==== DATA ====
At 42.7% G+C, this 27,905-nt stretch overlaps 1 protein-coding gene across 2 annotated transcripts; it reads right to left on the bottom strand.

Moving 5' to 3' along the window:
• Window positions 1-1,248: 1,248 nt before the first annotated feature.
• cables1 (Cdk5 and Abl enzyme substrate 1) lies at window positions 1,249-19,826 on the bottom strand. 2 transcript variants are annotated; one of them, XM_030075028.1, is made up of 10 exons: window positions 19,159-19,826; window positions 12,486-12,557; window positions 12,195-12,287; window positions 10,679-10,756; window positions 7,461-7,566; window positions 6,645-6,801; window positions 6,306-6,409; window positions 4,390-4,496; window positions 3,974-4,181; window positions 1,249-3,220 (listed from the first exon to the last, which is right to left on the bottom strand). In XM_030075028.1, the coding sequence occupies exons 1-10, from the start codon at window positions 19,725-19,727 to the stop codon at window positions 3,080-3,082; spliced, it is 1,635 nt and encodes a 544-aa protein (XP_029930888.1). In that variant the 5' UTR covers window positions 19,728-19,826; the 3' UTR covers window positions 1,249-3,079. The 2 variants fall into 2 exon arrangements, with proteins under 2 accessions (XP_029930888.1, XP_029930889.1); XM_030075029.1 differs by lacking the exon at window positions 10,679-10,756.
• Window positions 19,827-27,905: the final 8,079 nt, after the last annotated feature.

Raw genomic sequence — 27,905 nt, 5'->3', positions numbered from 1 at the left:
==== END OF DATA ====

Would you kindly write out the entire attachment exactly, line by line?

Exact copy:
At 42.7% G+C, this 27,905-nt stretch overlaps 1 protein-coding gene across 2 annotated transcripts; it reads right to left on the bottom strand.

Moving 5' to 3' along the window:
• Window positions 1-1,248: 1,248 nt before the first annotated feature.
• cables1 (Cdk5 and Abl enzyme substrate 1) lies at window positions 1,249-19,826 on the bottom strand. 2 transcript variants are annotated; one of them, XM_030075028.1, is made up of 10 exons: window positions 19,159-19,826; window positions 12,486-12,557; window positions 12,195-12,287; window positions 10,679-10,756; window positions 7,461-7,566; window positions 6,645-6,801; window positions 6,306-6,409; window positions 4,390-4,496; window positions 3,974-4,181; window positions 1,249-3,220 (listed from the first exon to the last, which is right to left on the bottom strand). In XM_030075028.1, the coding sequence occupies exons 1-10, from the start codon at window positions 19,725-19,727 to the stop codon at window positions 3,080-3,082; spliced, it is 1,635 nt and encodes a 544-aa protein (XP_029930888.1). In that variant the 5' UTR covers window positions 19,728-19,826; the 3' UTR covers window positions 1,249-3,079. The 2 variants fall into 2 exon arrangements, with proteins under 2 accessions (XP_029930888.1, XP_029930889.1); XM_030075029.1 differs by lacking the exon at window positions 10,679-10,756.
• Window positions 19,827-27,905: the final 8,079 nt, after the last annotated feature.

Raw genomic sequence — 27,905 nt, 5'->3', positions numbered from 1 at the left: